having communication with anyone. And when he 
arrived at the frontier and was about to leave his 
escort, he uttered these words before he went his 
way, "This day will be the beginning of great evils 
for the Hellenes." When he came to the army, 
and Archidamus had learned that the Athenians 
would not as yet make any concession, then at 
length they broke camp and advanced into Athenian 
territory. And the Boeotians not only supplied 
their contingent 1 and the cavalry to serve with the 
Peloponnesians, but also went to Plataea with their 
remaining troops and proceeded to ravage the 

XIII. While the Peloponnesian forces were still 
1 i.e. two-thirds of their full appointment ; cf. ch. x. 2. 




vcov re e? rbv laOfiov /cal ev 6Bo) ovrcov, irplv 
iaffaXelv e? rrjv 'Am/ajv, Uepi/cXrjs 6 'B.avOiir- 
itov, crrparTjybs top 'AOtjvcllcdv Be/caro<; avrcs, a>? 
eyvco rrjv ea/3oXijV eaop^ev^v, viroroTrrjo-a^, on 
* ApyiBapuOt avrcp f evos wv ervyyave, pur) iroXXd- 
tcis tj auro? IBia j3ov\6fievo<; yapi^eaQai tovs 
dypov? avrov irapaXiTTr) /cal pur] Brjdocrr}, tj /cal 
AafceSaifiovLcov /ceXevadvrcov iirl BiaftoXf) rfj 
eavrov yevrjrat rovro, coairep /cal rd dyr\ eXavveiv 
Trpoelirov eve/ca i/cetvov,, rrporjybpeve to£<? 'AOrjval- 
Oi? iv rfj eK/cXr/aia, on 'A/r^iSa/zo? fiev oi feVo? 
€lt], ov puevroi iirl kcucCo ye t?}? 7roXe&)? yevotro, 
T01/9 Be aypovs tou? eavrov /cal oltcia? f)v apa purj 
Bycocrcocriv ol iroXefiioi tooirep koX ra rQ>v aXXcovj 
afyirjo-iv avra BrjpLOcria elvai, ko\ pLrjBe/ulav oi 

2 viro^fiav Kara ravra yiyveaOai. irapyvei Be real 
irepl royv irapovrwv direp koX irpbrepov, irapa- 
cncevd^eaOaL re e? rbv TroXepiov /cal ra e/c roiv 
dypwv io-fco/jLL^ecrOai, e? t€ ^d^W p<r) eire^Levai, 
dXXa rrjv ttoXlv eaeXOovras cfrvXdcraeiv, /cal to 
vavrtKov, fjrrep layyovaiv, e^aprveadai, rd re rwv 
%v p.pbdywv Bid yeipb^ e^etv, Xeycov rrjv la^vv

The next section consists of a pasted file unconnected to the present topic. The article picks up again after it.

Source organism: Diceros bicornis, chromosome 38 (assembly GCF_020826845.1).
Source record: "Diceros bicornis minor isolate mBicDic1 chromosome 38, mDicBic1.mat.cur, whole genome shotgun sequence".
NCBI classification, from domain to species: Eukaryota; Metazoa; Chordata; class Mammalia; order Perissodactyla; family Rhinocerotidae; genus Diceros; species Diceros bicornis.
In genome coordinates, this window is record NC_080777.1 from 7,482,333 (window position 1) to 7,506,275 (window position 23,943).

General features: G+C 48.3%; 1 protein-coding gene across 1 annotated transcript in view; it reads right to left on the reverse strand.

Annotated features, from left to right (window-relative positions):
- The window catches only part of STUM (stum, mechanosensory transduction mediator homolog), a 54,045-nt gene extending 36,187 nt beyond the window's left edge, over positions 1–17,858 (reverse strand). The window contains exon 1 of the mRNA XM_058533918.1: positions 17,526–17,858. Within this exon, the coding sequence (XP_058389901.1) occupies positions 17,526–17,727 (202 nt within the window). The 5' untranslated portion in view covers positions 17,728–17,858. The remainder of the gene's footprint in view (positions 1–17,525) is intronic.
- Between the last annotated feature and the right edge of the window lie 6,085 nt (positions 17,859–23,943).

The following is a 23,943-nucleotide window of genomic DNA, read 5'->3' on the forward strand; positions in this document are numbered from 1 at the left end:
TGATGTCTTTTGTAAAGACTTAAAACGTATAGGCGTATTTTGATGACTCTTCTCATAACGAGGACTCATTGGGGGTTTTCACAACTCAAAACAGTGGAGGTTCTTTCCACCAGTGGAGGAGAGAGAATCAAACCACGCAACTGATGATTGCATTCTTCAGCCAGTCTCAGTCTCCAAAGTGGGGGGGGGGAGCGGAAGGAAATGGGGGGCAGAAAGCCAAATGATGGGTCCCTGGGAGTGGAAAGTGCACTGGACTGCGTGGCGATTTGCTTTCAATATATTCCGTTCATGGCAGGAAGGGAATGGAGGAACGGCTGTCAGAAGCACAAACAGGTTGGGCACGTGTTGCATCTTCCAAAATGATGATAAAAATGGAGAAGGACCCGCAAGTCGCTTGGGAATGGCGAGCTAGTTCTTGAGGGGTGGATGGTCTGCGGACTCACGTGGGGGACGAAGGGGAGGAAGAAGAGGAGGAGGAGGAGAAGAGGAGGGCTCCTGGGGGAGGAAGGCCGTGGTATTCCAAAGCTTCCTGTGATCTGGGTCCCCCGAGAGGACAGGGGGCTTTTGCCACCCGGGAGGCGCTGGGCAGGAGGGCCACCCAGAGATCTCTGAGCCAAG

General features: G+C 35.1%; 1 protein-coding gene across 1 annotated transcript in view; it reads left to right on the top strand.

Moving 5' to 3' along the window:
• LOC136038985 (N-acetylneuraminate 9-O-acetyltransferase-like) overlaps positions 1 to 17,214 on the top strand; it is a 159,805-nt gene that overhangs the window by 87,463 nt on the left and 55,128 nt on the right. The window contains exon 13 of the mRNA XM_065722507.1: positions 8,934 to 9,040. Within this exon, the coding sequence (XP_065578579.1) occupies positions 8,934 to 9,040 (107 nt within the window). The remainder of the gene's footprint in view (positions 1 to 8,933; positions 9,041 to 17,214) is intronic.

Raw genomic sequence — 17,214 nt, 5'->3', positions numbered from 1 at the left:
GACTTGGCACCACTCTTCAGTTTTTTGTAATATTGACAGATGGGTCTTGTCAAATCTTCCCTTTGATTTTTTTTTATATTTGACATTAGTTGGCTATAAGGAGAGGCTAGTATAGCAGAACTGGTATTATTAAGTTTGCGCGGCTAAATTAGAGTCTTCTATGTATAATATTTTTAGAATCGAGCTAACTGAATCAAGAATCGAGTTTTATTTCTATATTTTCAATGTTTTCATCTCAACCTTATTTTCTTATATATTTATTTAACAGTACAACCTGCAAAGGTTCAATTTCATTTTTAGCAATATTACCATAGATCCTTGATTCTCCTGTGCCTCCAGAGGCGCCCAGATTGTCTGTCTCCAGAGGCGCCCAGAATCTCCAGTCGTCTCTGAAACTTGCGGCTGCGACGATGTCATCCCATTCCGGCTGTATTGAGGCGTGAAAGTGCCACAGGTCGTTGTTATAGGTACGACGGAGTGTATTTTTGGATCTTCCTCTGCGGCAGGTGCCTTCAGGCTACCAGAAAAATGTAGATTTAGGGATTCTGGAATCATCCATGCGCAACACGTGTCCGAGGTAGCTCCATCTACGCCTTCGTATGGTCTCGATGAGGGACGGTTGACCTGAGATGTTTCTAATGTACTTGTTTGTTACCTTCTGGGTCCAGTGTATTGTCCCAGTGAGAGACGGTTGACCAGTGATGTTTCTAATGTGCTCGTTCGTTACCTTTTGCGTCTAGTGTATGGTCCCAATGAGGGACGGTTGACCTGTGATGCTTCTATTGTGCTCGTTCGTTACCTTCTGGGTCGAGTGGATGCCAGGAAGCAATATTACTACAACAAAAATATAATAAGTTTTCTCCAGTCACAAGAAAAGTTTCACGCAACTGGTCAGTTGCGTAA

avrols drrb rovrcov elvai rwv y^pr\ixdr(jdv r?)? 
irpoGoBov} rd Be 7roXXd rov 7ro\e/.iov yvcopurj /cal 

3 xpi]p,drci)v irepiovGia KparelaOai. Oapaelv re 

1 raJy xp-qixaToov tj}s -npoaoSuv deleted by Hade, after van 


BOOK II. xm. 1-3 

collecting at the Isthmus and while they were on the 
march but had not yet invaded AtticajPericles son 
of Xanthippus, who was one of the ten"" AtKenian 
generals, when he realised that the invasion would be 
made, conceived a suspicion that perhaps Archi- 
damus, who happened to be a guest-friend of his, 
might pass by his fields and not lay them waste, doing 
this either on his own initiative, in the desire to do 
him a personal favour, or at the bidding of the Lace- 
daemonians with a view to creating a prejudice 
against him, just as it was on his account that they 
had called upon the Athenians to drive out the 
pollution. 1 So he announced to .the Athenians in 
their assembly that while Archidamus was indeed a 
guest-friend of his, this relationship had certainly 
not been entered upon for the detriment of the 
J state ; and that in case the enemy might not lay 
/ waste his fields and houses like the rest, he now gave 
them up to be public property, and asked that no 
suspicion should arise against himself on that account. 
And he gave them the same advice as before 2 about 
the present situation : that they should prepare for 
the war, should bring in their property from the 
fields, and should not go out to meet the enemy in 
battle, but should come into the city and there act 
on the defensive ; that they should equip their fleet, 
in which their strength lay, and keep a firm hand 
upon their allies, explaining that the Athenian power 
depended on revenue of money received from the 
allies, and that, as a general rule, victories in war 
were won by abundance of money as well as by wise 
policy. And he bade them be of good courage, as on 

1 cf. i. cxxvii. 1. 
8 cf. I. cxliii. 



e/ceXeve irpocnovTWv fiev e^aKoaiwv raXdvrcov &)? 

eVl TO TToXv (j)6pOV KCLT iviCLVTOV CL1TO TOOV tjUfl/jLCl- 

ywv rfj iroXei dvev tt?9 dXXr]<; irpocrohov, virap- 
yovrcov Be ev rfj aKpoiroXei en Tore apyvpiov 
€7Tia?]/j,ov e^aKia^iXicov raXdvrcov (ra yap 7rXei-